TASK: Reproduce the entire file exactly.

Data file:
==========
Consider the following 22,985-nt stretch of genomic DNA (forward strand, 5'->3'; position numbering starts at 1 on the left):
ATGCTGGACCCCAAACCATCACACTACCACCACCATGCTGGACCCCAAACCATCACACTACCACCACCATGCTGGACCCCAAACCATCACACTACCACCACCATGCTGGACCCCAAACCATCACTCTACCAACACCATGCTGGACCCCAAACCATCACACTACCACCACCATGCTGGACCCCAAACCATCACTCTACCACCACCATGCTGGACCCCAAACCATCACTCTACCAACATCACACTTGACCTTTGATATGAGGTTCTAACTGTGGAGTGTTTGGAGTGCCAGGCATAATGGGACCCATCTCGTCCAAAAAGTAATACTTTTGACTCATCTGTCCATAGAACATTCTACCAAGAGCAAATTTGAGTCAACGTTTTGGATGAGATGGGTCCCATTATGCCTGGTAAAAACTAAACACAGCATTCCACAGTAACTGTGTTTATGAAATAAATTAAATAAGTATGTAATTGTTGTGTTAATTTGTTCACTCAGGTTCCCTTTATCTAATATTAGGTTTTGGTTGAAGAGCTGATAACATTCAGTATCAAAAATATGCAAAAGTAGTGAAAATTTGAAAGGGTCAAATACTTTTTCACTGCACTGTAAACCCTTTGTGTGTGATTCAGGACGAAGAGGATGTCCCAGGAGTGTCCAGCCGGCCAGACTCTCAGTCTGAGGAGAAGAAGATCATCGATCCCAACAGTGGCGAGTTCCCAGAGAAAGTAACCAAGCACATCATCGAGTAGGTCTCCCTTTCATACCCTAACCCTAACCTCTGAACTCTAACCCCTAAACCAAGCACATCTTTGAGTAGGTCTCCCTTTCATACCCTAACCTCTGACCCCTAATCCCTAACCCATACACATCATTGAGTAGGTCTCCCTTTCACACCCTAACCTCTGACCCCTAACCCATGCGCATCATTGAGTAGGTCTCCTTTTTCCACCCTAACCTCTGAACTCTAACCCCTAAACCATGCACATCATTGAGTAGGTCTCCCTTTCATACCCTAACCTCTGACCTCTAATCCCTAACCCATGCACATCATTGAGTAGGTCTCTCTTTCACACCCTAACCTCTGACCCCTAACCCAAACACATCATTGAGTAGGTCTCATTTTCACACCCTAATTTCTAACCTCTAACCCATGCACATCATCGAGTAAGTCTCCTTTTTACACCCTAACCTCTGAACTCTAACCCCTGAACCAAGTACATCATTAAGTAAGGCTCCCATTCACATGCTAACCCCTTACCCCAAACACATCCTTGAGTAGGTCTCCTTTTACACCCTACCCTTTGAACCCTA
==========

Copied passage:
Consider the following 22,985-nt stretch of genomic DNA (forward strand, 5'->3'; position numbering starts at 1 on the left):
ATGCTGGACCCCAAACCATCACACTACCACCACCATGCTGGACCCCAAACCATCACACTACCACCACCATGCTGGACCCCAAACCATCACACTACCACCACCATGCTGGACCCCAAACCATCACTCTACCAACACCATGCTGGACCCCAAACCATCACACTACCACCACCATGCTGGACCCCAAACCATCACTCTACCACCACCATGCTGGACCCCAAACCATCACTCTACCAACATCACACTTGACCTTTGATATGAGGTTCTAACTGTGGAGTGTTTGGAGTGCCAGGCATAATGGGACCCATCTCGTCCAAAAAGTAATACTTTTGACTCATCTGTCCATAGAACATTCTACCAAGAGCAAATTTGAGTCAACGTTTTGGATGAGATGGGTCCCATTATGCCTGGTAAAAACTAAACACAGCATTCCACAGTAACTGTGTTTATGAAATAAATTAAATAAGTATGTAATTGTTGTGTTAATTTGTTCACTCAGGTTCCCTTTATCTAATATTAGGTTTTGGTTGAAGAGCTGATAACATTCAGTATCAAAAATATGCAAAAGTAGTGAAAATTTGAAAGGGTCAAATACTTTTTCACTGCACTGTAAACCCTTTGTGTGTGATTCAGGACGAAGAGGATGTCCCAGGAGTGTCCAGCCGGCCAGACTCTCAGTCTGAGGAGAAGAAGATCATCGATCCCAACAGTGGCGAGTTCCCAGAGAAAGTAACCAAGCACATCATCGAGTAGGTCTCCCTTTCATACCCTAACCCTAACCTCTGAACTCTAACCCCTAAACCAAGCACATCTTTGAGTAGGTCTCCCTTTCATACCCTAACCTCTGACCCCTAATCCCTAACCCATACACATCATTGAGTAGGTCTCCCTTTCACACCCTAACCTCTGACCCCTAACCCATGCGCATCATTGAGTAGGTCTCCTTTTTCCACCCTAACCTCTGAACTCTAACCCCTAAACCATGCACATCATTGAGTAGGTCTCCCTTTCATACCCTAACCTCTGACCTCTAATCCCTAACCCATGCACATCATTGAGTAGGTCTCTCTTTCACACCCTAACCTCTGACCCCTAACCCAAACACATCATTGAGTAGGTCTCATTTTCACACCCTAATTTCTAACCTCTAACCCATGCACATCATCGAGTAAGTCTCCTTTTTACACCCTAACCTCTGAACTCTAACCCCTGAACCAAGTACATCATTAAGTAAGGCTCCCATTCACATGCTAACCCCTTACCCCAAACACATCCTTGAGTAGGTCTCCTTTTACACCCTACCCTTTGAACCCTA